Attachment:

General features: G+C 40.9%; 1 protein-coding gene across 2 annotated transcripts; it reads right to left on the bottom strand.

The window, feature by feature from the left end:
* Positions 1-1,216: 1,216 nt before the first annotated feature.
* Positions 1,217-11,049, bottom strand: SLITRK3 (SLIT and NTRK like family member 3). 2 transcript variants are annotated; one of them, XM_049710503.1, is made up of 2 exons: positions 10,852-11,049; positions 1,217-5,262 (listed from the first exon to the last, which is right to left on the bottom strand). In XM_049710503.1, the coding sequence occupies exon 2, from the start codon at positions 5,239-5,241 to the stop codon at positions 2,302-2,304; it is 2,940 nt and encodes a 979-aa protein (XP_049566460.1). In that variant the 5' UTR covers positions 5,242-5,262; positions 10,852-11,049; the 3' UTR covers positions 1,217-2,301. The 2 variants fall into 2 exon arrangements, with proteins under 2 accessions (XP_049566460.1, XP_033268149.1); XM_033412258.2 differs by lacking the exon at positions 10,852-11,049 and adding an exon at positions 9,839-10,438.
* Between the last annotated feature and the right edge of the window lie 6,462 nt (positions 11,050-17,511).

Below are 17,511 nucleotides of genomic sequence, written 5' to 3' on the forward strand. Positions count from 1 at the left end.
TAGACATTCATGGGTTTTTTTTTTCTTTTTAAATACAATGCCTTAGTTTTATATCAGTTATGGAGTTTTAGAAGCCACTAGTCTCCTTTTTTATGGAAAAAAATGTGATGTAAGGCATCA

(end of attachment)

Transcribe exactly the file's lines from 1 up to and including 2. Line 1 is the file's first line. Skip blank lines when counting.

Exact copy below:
General features: G+C 40.9%; 1 protein-coding gene across 2 annotated transcripts; it reads right to left on the bottom strand.

The window, feature by feature from the left end: